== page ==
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The spindle: a dynamic assembly of microtubules and motors

Abstract

In all eukaryotes, a microtubule-based structure known as the spindle is responsible for accurate chromosome segregation during cell division. Spindle assembly and function require localized regulation of microtubule dynamics and the activity of a variety of microtubule-based motor proteins. Recent work has begun to uncover the molecular mechanisms that underpin this process. Here we describe the structural and dynamic properties of the spindle, and introduce the current concepts regarding how a bipolar spindle is assembled and how it functions to segregate chromosomes.

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Figure 1: Spindle structure and dynamics.
Figure 2: Mechanisms that regulate microtubule dynamics during mitosis.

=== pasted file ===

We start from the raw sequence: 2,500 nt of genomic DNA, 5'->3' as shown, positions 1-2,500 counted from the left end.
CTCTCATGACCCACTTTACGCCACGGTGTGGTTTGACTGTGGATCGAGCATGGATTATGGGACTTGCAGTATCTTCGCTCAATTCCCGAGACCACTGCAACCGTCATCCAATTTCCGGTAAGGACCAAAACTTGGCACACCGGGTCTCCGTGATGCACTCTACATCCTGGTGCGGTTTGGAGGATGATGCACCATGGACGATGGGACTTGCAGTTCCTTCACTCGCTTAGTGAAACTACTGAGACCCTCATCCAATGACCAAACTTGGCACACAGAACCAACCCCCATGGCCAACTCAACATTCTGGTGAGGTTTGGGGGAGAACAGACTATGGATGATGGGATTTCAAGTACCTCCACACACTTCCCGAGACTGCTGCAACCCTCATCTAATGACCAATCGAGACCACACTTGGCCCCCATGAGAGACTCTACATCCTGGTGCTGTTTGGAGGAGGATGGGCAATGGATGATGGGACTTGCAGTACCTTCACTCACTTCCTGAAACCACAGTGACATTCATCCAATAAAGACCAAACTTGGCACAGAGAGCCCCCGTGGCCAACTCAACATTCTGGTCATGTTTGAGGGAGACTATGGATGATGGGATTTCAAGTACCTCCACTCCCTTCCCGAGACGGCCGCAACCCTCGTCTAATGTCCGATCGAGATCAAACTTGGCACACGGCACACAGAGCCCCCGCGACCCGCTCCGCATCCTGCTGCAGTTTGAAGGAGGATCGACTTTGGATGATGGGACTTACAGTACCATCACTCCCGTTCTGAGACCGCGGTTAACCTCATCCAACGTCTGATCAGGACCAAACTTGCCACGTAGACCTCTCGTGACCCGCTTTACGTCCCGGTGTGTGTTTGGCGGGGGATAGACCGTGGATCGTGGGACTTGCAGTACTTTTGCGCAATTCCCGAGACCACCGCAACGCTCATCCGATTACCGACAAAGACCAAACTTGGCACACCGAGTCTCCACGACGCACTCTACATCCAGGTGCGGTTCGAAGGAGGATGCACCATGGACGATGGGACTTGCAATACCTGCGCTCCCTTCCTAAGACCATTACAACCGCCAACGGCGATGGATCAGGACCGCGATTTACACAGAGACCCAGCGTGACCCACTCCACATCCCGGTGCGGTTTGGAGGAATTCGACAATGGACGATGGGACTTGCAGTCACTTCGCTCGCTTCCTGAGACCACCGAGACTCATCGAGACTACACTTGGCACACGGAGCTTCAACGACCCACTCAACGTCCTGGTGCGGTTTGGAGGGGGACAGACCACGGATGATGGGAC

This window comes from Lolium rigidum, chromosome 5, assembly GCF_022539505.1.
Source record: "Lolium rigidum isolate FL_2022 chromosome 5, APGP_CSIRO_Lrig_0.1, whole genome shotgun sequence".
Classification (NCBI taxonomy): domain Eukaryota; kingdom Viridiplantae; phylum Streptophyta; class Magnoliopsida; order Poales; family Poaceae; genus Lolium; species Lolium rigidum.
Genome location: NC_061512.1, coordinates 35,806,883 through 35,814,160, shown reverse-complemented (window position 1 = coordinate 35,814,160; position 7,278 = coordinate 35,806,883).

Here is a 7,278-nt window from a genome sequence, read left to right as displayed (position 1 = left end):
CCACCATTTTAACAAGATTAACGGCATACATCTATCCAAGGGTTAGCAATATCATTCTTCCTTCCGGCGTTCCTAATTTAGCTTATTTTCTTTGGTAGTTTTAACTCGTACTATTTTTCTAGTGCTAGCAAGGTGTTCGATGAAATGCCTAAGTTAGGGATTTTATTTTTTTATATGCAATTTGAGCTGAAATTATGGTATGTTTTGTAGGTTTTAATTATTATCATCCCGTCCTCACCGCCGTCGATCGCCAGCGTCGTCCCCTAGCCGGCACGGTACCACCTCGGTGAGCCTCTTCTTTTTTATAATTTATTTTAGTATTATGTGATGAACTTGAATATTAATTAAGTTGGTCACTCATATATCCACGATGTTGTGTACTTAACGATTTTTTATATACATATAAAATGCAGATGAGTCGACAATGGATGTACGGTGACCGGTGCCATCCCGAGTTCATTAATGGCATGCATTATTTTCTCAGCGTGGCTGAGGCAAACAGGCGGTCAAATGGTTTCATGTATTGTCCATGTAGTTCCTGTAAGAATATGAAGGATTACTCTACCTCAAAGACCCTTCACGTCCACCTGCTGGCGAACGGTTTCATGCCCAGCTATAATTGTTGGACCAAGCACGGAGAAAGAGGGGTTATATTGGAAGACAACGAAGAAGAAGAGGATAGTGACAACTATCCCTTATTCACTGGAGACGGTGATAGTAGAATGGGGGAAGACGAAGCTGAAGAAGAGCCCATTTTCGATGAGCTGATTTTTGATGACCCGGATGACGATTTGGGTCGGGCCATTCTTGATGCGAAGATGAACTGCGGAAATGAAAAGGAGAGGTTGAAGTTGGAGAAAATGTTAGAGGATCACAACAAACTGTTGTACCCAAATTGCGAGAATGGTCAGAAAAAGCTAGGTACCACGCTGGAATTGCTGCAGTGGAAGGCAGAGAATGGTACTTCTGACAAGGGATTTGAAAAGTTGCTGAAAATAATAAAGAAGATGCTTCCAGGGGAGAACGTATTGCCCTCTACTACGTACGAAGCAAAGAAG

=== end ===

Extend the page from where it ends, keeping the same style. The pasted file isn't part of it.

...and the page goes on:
Figure 3: Mechanisms for the establishment and maintenance of bipolarity.
Figure 4: Self-organization of microtubules and motors as a model for spindle-pole formation.
Figure 5: A model for chromosome movement in Xenopus-extract spindles.

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Acknowledgements

We thank K. Oegema for critical comments on the manuscript. A.D. was supported by an EMBO Long Term Fellowship and by a fellowship from the American Cancer Society.

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Wittmann, T., Hyman, A. & Desai, A. The spindle: a dynamic assembly of microtubules and motors. Nat Cell Biol 3, E28–E34 (2001). https://doi.org/10.1038/35050669

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